where Vbias is the DC bias that represents the value of VREF extrapolated for zero bitline voltage, Av is the voltage gain of REFGEN circuit 200, which are both realistically assumed to be subject to variations. μvbias and σVbias2 are the mean and the variance of Vbias, whereas the mean μAV and the variance σAV2 refer to AV. For practical bitline voltage swings μVBL,AP−μVBL,P of 80-100 mV [5], an increase of few tens of mV (e.g., 20 mV) typically corresponds to the sensing margin improvement by a few standard deviations and hence a BER improvement by two-three orders of magnitude [9]. From equation (3), this means that REFGEN circuit 200 preferably has a voltage gain such that AV·(VBL,AP−VBL,P) is only a few tens of mVs, i.e. lower than VBL,AP−VBL,P. In other words, REFGEN circuit 200 does not need to amplify the bitline voltage, and a simple attenuator is sufficient according to example embodiments.

Under the above dynamic reference voltage scheme according to example embodiments, the sensing margin SM in equation (1b) can be re-written, by substituting equation (3), as


(SMX)DR=|Vbias−AV·VBL,X−VBL,X−VOS|  (1f)

From equation (1f), the mean and standard deviation of the sensing margin in the dynamic reference scheme according to an example embodiment result to

( μ SM , X ) DR = μ V bias - μ V BL , X · μ A V - μ V BL , X ( 1 g ) ( σ SM , X ) DR = σ V BL , X 2 · ( 1 + μ A V ) 2 + σ V OS 2 + σ V bias 2 + μ V BL , X 2 · σ A V 2 ( 1 h )

thus leading to the following variability of the sensing margin SM

( σ SM μ SM ) DR = ( σ SM , P + σ SM , AP ) DR ( 1 + μ A V ) · ( μ V BL , AP - μ V BL , P ) . ( 6 )

Compared to the conventional scheme with μVREF,APVREF,P in equation (1e), the dynamic reference scheme according to example embodiments advantageously maintains the same nominal mean μVBL,APVBL,P) and standard deviation σVBL,AP VBL,P) of the bitline voltage as the conventional CVS, since the bitcell and the bitline are unaffected by REFGEN circuit 200 (compare FIGS. 1A and 2A). Due to the comparator 202 in FIG. 2A, its random offset voltage VOS and the variations in VREF add to the bitline voltage variations. Since all these additive contributions due to random variations are by definition uncorrelated, the overall standard deviation of the sensing margin of the DR scheme can be written as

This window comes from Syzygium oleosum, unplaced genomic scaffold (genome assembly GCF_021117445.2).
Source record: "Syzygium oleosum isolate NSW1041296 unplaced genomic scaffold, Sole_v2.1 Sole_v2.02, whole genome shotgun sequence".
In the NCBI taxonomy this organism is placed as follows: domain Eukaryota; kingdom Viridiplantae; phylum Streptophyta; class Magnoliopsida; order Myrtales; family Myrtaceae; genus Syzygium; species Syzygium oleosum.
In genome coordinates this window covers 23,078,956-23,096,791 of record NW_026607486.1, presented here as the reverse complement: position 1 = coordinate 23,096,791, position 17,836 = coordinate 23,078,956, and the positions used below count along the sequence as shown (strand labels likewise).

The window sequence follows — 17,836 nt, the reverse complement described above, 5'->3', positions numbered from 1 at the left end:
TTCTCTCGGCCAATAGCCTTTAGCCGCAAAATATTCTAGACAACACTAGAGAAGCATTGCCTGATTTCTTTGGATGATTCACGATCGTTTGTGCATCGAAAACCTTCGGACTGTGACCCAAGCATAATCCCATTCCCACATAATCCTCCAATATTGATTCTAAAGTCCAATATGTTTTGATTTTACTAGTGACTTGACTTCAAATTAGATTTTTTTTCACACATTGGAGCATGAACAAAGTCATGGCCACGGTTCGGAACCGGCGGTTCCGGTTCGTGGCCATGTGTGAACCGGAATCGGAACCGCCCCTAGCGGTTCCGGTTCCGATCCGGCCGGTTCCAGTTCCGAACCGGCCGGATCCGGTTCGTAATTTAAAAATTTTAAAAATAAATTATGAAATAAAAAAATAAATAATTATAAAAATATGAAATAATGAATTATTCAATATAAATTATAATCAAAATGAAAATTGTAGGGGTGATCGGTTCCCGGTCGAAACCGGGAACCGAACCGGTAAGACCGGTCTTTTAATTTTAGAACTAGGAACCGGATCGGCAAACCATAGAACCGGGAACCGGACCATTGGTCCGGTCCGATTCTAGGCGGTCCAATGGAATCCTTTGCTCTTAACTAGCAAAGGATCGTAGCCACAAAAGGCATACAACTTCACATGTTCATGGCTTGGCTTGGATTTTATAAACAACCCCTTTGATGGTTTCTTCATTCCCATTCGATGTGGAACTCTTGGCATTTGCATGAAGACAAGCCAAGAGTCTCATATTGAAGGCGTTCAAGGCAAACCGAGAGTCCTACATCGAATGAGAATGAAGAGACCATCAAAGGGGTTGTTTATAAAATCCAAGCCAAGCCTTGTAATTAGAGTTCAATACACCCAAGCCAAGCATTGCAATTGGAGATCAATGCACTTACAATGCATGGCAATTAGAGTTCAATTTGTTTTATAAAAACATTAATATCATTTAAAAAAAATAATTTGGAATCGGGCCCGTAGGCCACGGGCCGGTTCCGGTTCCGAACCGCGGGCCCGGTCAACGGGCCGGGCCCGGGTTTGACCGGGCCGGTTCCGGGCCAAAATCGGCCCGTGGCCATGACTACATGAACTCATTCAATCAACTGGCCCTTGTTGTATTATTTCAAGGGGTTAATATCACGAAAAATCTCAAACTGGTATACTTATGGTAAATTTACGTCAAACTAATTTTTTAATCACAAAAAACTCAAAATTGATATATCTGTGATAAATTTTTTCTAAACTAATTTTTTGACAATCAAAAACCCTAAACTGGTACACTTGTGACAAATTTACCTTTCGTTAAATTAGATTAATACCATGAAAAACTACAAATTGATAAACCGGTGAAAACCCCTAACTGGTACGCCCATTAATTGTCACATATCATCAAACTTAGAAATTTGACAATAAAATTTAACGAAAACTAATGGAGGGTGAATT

σSM,X=√{square root over (σVBL,X2VOS2VREF2)}=≅√{square root over (σVBL,X2VOS2Vbias2)}  (4)

where equation (3) was used, and it was assumed that μAV«1 as discussed above, and σAVAV«σVBL,XVBL,X (i.e., the variability in AV is lower than the bitline voltage variability). With reference to equation (6), for variability of the sensing margin SM, the DR scheme according to an example embodiment increases μVBL,AP−μVBL,P at the denominator by a factor of (1+μAV), while slightly increasing the numerator due to the additional contribution σVbias2 in equation (4) due to REFGEN circuit 200, compared to CVS (see equation (1e)).

In other words, the DR scheme according to an example embodiments can potentially reduce the sensing margin variability (i.e., improve the BER in equation (2)) by a factor (1+μAV), assuming that REFGEN circuit 200 preferably introduces negligible variations compared to the bitline voltage variations. Quantitative analysis of such variability contributions according to an example embodiment will be provided below.

To compare equations (6) and (1b), one can evaluate their ratio assuming that REFGEN circuit 200 is sized to make the voltage gain variations small enough (i.e., μ2VBL,X·σ2AV in equation (6) is negligible)

( σ SM μ SM ) DR ( σ SM μ SM ) CVS σ V BL , X 2 + σ V OS 2 + σ V bias 2 ( 1 + μ A V ) 2 σ V BL , X 2 + σ V OS 2 + μ V REF , X 2 . ( 8 )